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Every organism and every culture. . . is a strategy and its truth-use determines which shall and which shall not survive."" So says Bernard James, Professor of Anthropology and Director of the Center for Advanced Study in Organization Science at the University of Wisconsin, in this pessimistic, sour little essay on the disasters which await us if we continue to cling mindlessly to the hollow chrome-plated ""progress culture"" which is maladaptive in terms of our survival. To be sure, many ecologists (Barry Commoner, Garrett Hardin, et al.) have warned that continued extravagant proliferation of material goods is a luxury our ravaged planet can no longer afford. But Professor James is the grimmest Cassandra we have yet encountered. As disenchantment with ""super-science"" and ""hyperrationality"" sets in, James sees signs of social pathology everywhere. The cities rot, crime soars, drug abuse increases, hippies engage in a ""retreat from consciousness"" and learned scholars devote themselves to the accretion of meaningless information: on all sides decay, neurosis and flight from reality. Technological wizardry is failing and he foresees escape into romantic subjectivism -- pop religions, hedonistic ""now"" values, sloganeering, and rabid populist demands for ""citizen participation"" -- all full of sound and fury, signifying nothing. The degeneration process he outlines seems to be as ineluctable as Spengler's Decline of the West and one is not surprised to find that James acknowledges that his book can be thought of as ""a footnote to this monumental study."" Among the potential dangers he anticipates is the advent of a ""Great Man"" -- the dictator-messiah who generally comes to the fore in times of social chaos. Nor is he very hopeful that mankind can arrest the drift to entropy in time. His own ""strategy"" is somewhat vague: ""world cultural management"" to replace scientific hubris and ""hyperrational narcissism."" The diagnosis is challenging but James' Doomsday sermon seems too much rooted in his own innate pessimism to be wholly convincing.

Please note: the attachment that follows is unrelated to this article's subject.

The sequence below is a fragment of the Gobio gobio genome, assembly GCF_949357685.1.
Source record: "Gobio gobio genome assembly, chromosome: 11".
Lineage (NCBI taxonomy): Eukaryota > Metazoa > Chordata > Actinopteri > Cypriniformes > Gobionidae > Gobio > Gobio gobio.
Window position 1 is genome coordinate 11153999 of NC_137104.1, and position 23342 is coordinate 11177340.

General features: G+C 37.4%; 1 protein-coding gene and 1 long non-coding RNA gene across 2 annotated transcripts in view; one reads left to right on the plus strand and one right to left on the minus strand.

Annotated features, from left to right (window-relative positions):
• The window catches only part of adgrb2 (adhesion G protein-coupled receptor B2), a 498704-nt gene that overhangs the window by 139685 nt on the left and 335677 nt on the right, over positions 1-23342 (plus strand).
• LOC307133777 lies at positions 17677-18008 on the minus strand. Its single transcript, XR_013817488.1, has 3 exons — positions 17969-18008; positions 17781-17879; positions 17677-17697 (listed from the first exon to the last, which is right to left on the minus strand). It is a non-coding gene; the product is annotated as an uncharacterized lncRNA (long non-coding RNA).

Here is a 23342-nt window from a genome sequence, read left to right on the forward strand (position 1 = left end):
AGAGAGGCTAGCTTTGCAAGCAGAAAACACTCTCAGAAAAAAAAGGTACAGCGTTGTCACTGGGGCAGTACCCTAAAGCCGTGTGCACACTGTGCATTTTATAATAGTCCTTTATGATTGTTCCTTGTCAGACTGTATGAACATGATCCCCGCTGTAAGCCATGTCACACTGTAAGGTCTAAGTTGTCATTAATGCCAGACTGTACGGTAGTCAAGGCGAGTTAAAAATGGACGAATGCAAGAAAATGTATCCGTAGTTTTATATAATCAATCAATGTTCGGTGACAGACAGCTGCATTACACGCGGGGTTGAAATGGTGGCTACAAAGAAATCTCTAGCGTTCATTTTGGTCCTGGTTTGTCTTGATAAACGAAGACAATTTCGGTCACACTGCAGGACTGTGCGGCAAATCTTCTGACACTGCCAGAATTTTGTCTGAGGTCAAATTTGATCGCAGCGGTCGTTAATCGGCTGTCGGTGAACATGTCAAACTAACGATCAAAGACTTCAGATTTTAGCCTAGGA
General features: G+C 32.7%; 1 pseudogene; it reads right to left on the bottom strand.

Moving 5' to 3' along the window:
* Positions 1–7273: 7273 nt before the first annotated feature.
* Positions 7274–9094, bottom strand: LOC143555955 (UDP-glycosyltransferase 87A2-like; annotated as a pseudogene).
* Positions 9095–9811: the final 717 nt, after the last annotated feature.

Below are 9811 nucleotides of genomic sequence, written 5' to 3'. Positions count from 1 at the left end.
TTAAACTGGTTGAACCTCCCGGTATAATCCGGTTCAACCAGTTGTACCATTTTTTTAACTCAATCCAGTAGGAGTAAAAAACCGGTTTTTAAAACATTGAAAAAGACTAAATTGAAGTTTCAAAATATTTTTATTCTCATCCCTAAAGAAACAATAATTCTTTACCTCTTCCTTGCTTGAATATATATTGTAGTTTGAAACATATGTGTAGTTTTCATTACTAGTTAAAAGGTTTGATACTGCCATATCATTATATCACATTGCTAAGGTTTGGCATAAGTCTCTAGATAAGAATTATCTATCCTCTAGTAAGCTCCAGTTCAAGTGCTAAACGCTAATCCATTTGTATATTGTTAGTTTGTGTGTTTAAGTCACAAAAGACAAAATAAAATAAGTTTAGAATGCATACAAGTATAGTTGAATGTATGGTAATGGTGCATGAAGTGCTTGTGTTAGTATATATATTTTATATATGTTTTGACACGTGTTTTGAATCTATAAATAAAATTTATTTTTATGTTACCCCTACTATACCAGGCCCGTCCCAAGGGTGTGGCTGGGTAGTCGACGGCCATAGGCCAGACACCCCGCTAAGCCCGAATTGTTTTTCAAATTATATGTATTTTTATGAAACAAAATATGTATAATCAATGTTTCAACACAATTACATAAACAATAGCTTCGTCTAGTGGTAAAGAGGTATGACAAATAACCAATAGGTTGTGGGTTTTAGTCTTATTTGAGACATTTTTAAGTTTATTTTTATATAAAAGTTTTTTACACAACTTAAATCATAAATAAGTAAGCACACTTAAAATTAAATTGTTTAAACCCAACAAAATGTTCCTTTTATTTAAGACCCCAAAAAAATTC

Pub Date: Jan. 1st, 1972
Publisher: Knopf